Doom sits as one of the original templates for first person shooters. Sure, Wolfenstein came out before, but the limits of the engine didn’t really allow for a whole lot of tact when it came to combat. Doom, introducing vastly different weapons and enemies, has kept the combat fresh and exciting even all these years later, and Doom 64 is no exception. While Doom 64 is missing the Revenant, the Spider Mastermind, the Archville, and the Chaingun Zombie, the remaining monster variety is still enough to create lots of interesting combat scenarios. Furthermore, with the emphasis of the game being more horror focused, each of these enemies are a little more dangerous this time around. To compensate, your arsenal is buffed as well. The usual staples return (shotgun, chaingun, rocket launcher, BFG, etc) with the addition of another weapon, called the Unmaker. The Unmaker can only be found in three of Doom 64s maps; it has upgrades in the form of Demon Keys you find in secret maps. When fully upgraded, it melts the final boss in about 10 seconds. The shotgun is an absolute workhorse in this game. One-shotting Imps and zombies, it can reliably two shot pinky demons now. The super shotgun is, without a doubt, an absolute unit of a gun this time around. The chainsaw has two blades for double the fun and is absurdly powerful this time around, melting crowds of medium level demons in a few seconds. The rocket launcher this time around has a little bit of kick to it, sending the player backwards a quarter of a step when you fire it. It’s neat because it gives you the sense of firing a lofty projectile, but I’d be lying if I said it didn’t get me killed a handful of times due to being used to vanilla Doom’s rocket launcher.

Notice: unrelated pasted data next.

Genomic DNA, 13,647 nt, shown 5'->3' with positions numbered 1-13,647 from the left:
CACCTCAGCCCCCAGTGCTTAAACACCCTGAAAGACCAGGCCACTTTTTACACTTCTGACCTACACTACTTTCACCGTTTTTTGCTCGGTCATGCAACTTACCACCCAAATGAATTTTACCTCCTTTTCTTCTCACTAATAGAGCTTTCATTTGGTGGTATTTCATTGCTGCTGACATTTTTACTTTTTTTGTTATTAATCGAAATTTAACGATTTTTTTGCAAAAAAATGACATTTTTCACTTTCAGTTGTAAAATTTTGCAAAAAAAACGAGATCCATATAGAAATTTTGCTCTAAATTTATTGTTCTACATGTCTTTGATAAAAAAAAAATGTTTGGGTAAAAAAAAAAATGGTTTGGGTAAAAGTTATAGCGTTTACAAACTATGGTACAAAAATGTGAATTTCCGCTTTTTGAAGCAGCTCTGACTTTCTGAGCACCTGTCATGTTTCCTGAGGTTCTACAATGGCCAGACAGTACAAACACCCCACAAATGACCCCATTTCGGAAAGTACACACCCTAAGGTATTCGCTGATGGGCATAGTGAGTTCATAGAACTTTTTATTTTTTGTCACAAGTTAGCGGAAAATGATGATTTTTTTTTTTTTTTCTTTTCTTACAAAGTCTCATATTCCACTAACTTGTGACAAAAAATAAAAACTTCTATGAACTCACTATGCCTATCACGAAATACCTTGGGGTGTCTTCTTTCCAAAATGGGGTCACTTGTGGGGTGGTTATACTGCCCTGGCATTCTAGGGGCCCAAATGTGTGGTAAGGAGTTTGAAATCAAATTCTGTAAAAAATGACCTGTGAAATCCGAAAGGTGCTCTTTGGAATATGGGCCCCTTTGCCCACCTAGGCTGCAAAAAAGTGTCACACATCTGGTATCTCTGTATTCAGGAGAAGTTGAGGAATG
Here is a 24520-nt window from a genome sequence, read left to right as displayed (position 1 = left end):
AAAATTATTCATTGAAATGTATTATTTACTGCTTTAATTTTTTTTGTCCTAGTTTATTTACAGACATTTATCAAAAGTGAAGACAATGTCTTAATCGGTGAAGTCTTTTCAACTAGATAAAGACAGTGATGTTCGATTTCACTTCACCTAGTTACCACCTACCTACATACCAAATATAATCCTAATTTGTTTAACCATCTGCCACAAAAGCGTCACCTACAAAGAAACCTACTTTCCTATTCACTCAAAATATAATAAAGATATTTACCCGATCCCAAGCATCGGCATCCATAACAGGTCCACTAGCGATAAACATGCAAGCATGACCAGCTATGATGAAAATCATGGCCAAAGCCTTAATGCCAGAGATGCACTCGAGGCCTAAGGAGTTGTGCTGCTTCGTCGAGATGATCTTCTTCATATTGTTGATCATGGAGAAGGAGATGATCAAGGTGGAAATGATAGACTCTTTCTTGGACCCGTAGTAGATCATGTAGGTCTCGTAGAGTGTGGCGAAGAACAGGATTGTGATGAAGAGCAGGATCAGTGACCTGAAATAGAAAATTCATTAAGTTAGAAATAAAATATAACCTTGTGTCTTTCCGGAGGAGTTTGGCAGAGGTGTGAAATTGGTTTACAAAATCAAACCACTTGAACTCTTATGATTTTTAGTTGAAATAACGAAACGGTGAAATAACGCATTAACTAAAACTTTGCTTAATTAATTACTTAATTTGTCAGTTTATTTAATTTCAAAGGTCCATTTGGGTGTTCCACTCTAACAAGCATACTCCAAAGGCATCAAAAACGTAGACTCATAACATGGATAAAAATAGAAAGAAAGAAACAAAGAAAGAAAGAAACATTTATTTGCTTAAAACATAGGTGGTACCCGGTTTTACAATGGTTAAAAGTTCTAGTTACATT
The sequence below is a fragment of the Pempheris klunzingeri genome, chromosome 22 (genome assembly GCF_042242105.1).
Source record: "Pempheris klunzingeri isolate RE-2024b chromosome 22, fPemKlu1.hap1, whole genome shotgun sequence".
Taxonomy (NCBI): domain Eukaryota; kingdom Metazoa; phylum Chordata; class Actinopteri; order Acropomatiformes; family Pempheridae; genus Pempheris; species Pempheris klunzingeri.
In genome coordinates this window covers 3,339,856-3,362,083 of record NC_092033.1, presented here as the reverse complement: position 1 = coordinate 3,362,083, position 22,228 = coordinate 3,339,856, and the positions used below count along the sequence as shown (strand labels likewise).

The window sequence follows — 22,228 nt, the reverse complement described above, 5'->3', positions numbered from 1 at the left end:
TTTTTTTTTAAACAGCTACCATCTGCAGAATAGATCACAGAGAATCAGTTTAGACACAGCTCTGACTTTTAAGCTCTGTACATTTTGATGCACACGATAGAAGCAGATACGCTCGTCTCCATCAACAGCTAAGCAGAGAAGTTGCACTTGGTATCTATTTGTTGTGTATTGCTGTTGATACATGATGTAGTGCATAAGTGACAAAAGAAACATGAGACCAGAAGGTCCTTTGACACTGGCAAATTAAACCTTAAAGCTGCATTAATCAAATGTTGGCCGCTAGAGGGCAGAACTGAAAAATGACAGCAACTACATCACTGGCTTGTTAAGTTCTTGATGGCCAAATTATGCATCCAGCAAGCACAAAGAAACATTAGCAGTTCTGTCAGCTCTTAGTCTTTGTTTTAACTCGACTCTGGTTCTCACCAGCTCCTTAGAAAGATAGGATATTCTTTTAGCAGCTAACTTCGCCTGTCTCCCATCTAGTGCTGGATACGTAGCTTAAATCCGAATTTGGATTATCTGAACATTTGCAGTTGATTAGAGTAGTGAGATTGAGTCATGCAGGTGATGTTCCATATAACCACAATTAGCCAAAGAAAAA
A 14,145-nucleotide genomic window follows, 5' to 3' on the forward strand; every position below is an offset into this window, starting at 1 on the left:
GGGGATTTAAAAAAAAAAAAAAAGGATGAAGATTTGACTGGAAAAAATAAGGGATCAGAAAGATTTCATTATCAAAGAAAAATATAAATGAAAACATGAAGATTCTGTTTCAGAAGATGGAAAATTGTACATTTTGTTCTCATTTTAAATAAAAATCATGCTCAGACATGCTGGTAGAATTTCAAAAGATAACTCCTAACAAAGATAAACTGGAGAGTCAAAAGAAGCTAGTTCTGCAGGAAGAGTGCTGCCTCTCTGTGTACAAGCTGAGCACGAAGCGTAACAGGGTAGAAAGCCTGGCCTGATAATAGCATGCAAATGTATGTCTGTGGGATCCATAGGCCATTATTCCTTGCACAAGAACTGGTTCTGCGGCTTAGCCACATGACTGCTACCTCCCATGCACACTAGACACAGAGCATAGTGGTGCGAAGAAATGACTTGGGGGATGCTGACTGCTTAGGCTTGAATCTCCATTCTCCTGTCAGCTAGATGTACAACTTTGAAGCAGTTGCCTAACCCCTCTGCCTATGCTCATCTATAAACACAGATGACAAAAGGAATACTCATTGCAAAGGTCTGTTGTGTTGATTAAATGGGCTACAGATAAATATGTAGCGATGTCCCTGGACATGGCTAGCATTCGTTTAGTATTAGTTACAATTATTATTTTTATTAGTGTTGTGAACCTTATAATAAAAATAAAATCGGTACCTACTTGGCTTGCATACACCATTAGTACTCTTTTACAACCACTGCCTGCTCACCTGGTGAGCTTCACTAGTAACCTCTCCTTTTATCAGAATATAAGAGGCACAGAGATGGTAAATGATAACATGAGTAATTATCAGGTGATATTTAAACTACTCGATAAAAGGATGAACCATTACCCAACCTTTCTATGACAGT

Soundscapes and Howls

Doom 64 also diverges from the former games in the way of sound design. The well known and well loved sounds have been overhauled to fit the horror ascetic. Imps no longer sound like camels; guns are chunky-er when you shoot. The music, instead of 90s metal riffs, is replaced with a dark and brooding soundtrack; more Quake than Doom, if that’s any indicator. So, its less like this and more like this. The main reason for that is that the soundtrack was done by Aubrey Hodges; he was the composer for both the Doom and Final Doom ports on the Playstation. While the Playstation version of Doom looked like its PC counterpart (save for some muddier textures and the outright removal of other textures), the music and sound were vastly changed, and it gave the ports some really good horror vibes. Doom 64 continues that horror motif while reincorporating the speed into the equation. Its a rowdy mix of speed, aggression and nightmare creatures that feels so damn good to play even in the modern era.

One of These Things is Not Like the Other

Doom 64, most importantly, stands on its own. If you look up Doom 3 on the internets, chances are you’ll find some pretty negative feedback on the game. Personally I enjoyed it for what it is, but at this point it seems to be the “black sheep” (almost literally) of the Doom linage. To be fair, Doom 3 different from its predecessors in the sense that its a slow paced, atmospheric crawl through a hell-infested Mars base, but that’s what makes it so good to me. Doom 64 is more of a “true” bridge between the games, both in presentation and in its story, the little of it Doom has. By now everyone has seen the “Rip and Tear” meme that is one of the best damn comics ever put to page, and Doom Eternal uses both Doom 64 and said comic as a plot point in its story. I won’t spoil it here, even though spoiling a Doom story is kind of like spoiling the plot of a porno. Regardless, Doom 64 changes it up just enough to make killing demons super fun in its own setting, much like a lot of custom WADs out there.

So there you have it; just grab Doom 64 if you haven’t already and play it. I know this article was a little late, but with the current situation involving a global pandemic, I guess I can forgive myself a bit. Next week I dive back into horror with Resident Evil 3 Seemless HD on the Gamecube; trust me, its different enough than the second one.

I write stuff about movies, games and music (but mostly games).